Money Power: Defining your own money script
We're all motivated by money beliefs, many of which we form in childhood. In the same way that a script informs an actor in a play, these money scripts inform our financial life.
Some scripts are accurate and functional, says Brad Klontz, a clinical psychologist and certified financial planner. But many contain only partial truths or get twisted somehow.
For example, "You should work hard for your money" becomes "Money not earned is not worth having," which has potentially disastrous results.
Klontz identifies four categories of money scripts.
- Money avoidance. These scripts sound like the following: "Money corrupts people," or "It's not OK for me to have a lot of money when others don't."
Money-avoidance behavior can be as simple as letting 401(k) statements pile up unopened. It also can lead to overspending. Or at its extreme, a disorder therapists call financial enabling.
Money avoiders may be just as prone to underspending or excessive risk aversion that prevents them from earning decent returns.
- Money worship. These beliefs often boil down to variations of "Money can buy happiness" and "You can never have enough money."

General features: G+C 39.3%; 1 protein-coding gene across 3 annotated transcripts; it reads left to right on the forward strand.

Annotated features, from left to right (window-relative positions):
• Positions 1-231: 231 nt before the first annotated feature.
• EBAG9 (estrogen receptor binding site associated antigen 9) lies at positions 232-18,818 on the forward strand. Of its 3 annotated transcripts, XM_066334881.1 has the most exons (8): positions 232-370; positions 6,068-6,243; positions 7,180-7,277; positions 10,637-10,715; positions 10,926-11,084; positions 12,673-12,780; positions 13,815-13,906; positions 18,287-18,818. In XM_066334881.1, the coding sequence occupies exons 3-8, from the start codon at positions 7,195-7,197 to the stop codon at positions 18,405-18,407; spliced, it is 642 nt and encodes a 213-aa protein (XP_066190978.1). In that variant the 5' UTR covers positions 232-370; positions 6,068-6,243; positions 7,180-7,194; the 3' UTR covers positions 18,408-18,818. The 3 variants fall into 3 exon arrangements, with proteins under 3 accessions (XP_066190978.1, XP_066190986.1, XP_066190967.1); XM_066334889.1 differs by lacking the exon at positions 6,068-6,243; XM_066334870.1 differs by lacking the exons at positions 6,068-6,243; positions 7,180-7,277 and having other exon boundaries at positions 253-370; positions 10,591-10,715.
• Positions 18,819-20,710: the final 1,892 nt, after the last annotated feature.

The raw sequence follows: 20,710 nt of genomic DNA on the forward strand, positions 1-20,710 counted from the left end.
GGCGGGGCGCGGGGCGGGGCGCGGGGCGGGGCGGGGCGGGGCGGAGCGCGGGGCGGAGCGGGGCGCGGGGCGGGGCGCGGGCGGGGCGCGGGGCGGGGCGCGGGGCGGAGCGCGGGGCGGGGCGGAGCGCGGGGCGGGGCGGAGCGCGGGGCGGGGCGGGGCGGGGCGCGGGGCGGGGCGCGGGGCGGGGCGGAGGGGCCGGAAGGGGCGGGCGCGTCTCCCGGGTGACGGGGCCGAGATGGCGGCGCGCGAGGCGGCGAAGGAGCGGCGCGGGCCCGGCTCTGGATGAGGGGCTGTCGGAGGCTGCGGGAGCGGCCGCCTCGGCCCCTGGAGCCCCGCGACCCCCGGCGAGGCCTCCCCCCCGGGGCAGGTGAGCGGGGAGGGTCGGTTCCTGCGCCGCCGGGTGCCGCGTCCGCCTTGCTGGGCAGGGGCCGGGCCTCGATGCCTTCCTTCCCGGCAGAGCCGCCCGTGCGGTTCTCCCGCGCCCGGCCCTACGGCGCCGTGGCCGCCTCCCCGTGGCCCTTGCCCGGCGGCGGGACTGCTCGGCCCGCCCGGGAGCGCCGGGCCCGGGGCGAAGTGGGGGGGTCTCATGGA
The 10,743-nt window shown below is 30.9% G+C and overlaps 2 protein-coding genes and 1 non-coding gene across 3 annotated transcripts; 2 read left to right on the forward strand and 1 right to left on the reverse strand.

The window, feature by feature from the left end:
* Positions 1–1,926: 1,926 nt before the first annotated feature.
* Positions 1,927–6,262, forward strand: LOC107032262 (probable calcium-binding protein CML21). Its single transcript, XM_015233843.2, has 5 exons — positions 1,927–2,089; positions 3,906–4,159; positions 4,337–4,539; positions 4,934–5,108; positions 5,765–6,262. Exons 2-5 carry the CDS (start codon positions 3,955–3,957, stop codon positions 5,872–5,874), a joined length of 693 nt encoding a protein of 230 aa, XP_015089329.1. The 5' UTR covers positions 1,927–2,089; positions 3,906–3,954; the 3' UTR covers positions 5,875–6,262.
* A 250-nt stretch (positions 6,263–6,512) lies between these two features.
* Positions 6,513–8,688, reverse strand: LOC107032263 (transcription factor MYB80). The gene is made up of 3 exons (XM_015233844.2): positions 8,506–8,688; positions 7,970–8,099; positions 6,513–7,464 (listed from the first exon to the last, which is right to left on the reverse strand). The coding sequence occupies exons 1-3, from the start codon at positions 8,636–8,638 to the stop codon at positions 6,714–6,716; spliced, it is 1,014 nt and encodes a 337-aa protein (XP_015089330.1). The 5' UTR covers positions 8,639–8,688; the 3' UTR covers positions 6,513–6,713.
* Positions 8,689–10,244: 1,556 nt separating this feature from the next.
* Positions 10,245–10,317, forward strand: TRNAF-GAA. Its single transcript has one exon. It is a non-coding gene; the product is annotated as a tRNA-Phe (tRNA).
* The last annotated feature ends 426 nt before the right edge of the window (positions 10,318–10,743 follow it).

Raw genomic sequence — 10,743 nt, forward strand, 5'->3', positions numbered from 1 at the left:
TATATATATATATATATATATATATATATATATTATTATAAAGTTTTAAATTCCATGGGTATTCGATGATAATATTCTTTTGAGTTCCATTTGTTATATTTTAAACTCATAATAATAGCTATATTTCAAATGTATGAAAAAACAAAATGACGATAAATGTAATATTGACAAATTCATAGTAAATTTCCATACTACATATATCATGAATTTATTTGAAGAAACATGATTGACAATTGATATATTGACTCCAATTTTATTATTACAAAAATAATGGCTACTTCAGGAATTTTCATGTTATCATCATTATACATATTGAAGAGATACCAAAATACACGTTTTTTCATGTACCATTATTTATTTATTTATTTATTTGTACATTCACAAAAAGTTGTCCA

Such thinking can lead to workaholism or lots of credit card debt - and possibly to compulsive spending. The irony is that research shows there is no significant correlation between happiness and money once household income rises above $75,000 a year.
- Money status. Such scripts equate self-worth to net worth: "Success is measured by the money I earn," or "If I live a good life, I'll be taken care of financially."
Financial status-seekers pretend to have more money than they have, are OK with keeping money secrets from a partner, and might be drawn to high-risk investments with the goal of striking it rich quick. Extreme status-seekers might be compulsive spenders or pathological gamblers.
Both money-worshiping and money-status scripts are common among those who are financially dependent on others.
- Money vigilance. Many of these money scripts are helpful, not harmful. They include "It's important to save for a rainy day" and "You should always look for the best deal before buying something" - even if it takes more time.
But when money scripts become too rigid, it's a red flag. Some supersavers are so focused on accumulating money that they can never enjoy the fruits of their efforts. Think of someone with $1 million in the bank who won't take a vacation.
Anne Kates Smith is a senior editor at Kiplinger's Personal Finance magazine. To send her a question or comment, go to tulsaworld.com/kiplingerfeedback
Original Print Headline: People define their own money scripts
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